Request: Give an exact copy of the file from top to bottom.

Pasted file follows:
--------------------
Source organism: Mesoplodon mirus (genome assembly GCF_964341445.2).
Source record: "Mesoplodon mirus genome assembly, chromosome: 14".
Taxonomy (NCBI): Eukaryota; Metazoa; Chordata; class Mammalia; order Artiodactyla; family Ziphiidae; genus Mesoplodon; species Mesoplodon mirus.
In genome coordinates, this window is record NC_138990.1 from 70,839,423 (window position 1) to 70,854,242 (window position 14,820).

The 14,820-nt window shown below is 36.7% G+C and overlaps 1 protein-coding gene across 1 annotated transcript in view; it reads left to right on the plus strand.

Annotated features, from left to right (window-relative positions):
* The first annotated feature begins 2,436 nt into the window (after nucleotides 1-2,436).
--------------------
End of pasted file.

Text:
Source organism: Mesoplodon mirus (genome assembly GCF_964341445.2).
Source record: "Mesoplodon mirus genome assembly, chromosome: 14".
Taxonomy (NCBI): Eukaryota; Metazoa; Chordata; class Mammalia; order Artiodactyla; family Ziphiidae; genus Mesoplodon; species Mesoplodon mirus.
In genome coordinates, this window is record NC_138990.1 from 70,839,423 (window position 1) to 70,854,242 (window position 14,820).

The 14,820-nt window shown below is 36.7% G+C and overlaps 1 protein-coding gene across 1 annotated transcript in view; it reads left to right on the plus strand.

Annotated features, from left to right (window-relative positions):
* The first annotated feature begins 2,436 nt into the window (after nucleotides 1-2,436).